While I will admit, I wasn’t exactly thrilled with this when I first saw it. I think I expected something a bit more serious and was a bit taken back by the more Roger Corman-ish approach, but I have really come to appreciate it over the years especially with all the great nostalgia involved and you know how much I love Roger Corman flicks. It’s a delightfully cheesy and fun monster movie that takes a very ridiculous premise and runs with it. There is some wonderful nostalgia and there is a lot of charming fun watching the old-style animated monster wreak havoc on the the rooftops of New York. A fun monster flick that is both charmingly old-fashioned and delightfully Corman-esque.

-MonsterZero NJ

3 (out of 4) Q’s.

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TOMB OF NOSTALGIA: MANIAC COP (1988)

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MANIAC COP (1988)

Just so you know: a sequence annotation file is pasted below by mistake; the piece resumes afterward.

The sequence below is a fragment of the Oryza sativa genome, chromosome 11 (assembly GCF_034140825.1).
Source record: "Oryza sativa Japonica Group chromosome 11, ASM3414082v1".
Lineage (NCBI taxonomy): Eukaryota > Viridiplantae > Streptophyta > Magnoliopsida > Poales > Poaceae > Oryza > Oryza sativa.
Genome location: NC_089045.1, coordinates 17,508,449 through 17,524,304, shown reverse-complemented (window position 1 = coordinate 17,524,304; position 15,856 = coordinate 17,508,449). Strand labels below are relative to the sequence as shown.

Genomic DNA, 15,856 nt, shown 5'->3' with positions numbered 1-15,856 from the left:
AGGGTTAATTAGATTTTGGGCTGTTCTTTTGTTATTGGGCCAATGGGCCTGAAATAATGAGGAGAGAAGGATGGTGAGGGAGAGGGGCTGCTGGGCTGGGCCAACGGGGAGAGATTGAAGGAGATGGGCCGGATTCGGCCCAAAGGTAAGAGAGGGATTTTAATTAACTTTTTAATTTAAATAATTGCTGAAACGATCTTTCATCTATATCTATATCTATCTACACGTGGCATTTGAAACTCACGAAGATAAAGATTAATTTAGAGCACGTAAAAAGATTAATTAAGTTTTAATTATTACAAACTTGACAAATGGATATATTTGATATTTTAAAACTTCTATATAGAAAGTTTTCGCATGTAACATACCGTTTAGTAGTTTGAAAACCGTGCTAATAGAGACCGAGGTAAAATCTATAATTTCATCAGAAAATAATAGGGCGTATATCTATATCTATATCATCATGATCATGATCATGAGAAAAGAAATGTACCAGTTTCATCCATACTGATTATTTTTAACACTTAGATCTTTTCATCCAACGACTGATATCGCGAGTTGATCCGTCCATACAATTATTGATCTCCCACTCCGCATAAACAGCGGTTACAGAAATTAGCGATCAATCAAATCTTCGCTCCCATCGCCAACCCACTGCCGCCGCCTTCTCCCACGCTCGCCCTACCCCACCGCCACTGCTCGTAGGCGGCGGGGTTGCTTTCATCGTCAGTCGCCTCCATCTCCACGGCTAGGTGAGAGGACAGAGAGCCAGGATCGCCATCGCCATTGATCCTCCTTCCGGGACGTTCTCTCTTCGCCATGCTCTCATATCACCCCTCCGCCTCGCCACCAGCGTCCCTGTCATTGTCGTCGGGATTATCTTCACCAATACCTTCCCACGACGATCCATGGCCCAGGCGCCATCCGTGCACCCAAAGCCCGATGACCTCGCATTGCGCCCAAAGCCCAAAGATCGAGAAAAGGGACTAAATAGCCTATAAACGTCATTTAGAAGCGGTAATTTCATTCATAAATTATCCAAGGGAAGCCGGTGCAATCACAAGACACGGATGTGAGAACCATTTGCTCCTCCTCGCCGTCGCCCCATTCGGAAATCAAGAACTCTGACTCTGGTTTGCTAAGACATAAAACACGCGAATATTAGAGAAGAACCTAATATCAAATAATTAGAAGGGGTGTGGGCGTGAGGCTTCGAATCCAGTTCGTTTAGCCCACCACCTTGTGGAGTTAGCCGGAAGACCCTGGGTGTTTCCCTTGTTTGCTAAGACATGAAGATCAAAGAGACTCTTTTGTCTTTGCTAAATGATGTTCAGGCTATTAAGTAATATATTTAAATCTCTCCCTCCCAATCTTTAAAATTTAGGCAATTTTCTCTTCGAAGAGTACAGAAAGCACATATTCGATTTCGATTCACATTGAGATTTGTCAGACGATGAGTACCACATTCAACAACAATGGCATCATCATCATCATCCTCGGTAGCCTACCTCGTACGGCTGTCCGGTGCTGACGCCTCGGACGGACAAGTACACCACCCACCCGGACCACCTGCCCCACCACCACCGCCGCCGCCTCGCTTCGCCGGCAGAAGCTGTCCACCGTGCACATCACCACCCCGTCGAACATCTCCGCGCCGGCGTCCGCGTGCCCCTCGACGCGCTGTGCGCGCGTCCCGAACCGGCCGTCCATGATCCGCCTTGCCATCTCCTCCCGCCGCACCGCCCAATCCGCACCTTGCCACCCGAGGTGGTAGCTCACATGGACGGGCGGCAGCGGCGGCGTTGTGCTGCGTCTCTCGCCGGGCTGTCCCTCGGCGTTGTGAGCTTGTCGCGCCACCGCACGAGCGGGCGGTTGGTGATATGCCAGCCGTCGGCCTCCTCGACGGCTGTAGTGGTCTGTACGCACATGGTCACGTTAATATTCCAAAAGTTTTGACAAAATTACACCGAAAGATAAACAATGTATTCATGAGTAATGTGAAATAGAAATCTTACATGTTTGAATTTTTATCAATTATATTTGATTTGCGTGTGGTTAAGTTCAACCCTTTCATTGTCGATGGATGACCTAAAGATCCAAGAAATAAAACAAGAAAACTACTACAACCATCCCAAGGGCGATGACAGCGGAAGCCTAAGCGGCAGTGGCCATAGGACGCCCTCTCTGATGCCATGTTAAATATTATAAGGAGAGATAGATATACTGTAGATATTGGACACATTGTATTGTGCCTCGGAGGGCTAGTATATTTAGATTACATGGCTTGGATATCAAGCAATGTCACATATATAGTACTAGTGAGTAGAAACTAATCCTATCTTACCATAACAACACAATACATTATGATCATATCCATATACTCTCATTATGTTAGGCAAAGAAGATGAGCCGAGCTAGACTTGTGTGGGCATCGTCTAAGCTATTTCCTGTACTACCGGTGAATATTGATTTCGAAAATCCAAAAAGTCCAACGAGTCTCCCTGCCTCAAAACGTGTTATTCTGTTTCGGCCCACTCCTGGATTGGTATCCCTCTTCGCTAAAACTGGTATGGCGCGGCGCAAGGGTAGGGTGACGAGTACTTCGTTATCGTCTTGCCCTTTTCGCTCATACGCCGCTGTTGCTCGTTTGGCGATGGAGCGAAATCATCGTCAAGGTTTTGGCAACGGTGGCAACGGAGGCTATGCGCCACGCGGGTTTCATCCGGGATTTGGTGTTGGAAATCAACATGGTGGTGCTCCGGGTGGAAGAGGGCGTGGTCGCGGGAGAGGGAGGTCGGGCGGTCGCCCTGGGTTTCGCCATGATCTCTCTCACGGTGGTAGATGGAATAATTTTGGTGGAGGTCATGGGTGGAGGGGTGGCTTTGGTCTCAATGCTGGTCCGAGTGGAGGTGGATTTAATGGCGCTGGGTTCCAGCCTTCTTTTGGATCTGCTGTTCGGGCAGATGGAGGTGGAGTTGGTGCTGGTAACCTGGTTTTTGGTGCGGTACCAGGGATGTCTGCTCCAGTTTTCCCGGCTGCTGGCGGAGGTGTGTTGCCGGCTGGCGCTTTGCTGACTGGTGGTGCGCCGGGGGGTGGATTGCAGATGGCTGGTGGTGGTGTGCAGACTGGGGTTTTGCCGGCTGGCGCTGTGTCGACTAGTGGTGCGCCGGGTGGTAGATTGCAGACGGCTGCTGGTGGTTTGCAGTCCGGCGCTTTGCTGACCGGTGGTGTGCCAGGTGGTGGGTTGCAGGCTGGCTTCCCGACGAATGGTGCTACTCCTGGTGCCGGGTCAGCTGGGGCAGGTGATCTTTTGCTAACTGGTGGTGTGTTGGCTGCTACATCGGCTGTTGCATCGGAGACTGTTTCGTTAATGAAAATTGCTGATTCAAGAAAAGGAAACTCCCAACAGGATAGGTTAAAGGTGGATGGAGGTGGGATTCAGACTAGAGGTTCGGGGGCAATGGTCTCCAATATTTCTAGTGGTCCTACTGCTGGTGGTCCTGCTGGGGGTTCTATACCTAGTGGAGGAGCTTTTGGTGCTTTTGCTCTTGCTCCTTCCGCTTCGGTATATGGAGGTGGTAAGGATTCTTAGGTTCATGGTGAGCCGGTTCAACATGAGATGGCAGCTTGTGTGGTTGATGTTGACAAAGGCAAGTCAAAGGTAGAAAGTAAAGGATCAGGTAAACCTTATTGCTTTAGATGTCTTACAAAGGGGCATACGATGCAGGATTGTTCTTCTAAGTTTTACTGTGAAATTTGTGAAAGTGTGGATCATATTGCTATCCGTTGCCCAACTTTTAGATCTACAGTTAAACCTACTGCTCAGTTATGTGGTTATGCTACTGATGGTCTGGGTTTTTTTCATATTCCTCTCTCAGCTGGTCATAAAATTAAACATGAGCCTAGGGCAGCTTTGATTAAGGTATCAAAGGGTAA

(Remember, clicking the highlighted links brings you to other reviews and articles here at The Movie Madhouse!)

If anything can be said about this late 80s slasher, it is that it contains a virtual who’s who of 80s/genre icons both before and behind the camera. Produced by James Glickenhaus (The Exterminator, Shakedown), written by Larry Cohen (It’s Alive, Q The Winged Serpent) and directed by William Lustig (Maniac), while starring Tom Atkins (The FogHalloween III), Bruce Campbell (Evil Dead), William Smith (The Ultimate Warrior), Richard Roundtree (Shaft), Laurene Landon (All The Marbles) and started the career of genre favorite Robert Z’Dar… an impressive list. And while the film doesn’t quite live up to the potential of the sum of it’s makers and cast, it is a fun slasher made at a time where the 80s slasher genre had pretty much run it’s course and this flick is among some of it’s last gasps before Scream brought the slasher back as the subject of pop culture nostalgia 8 years later.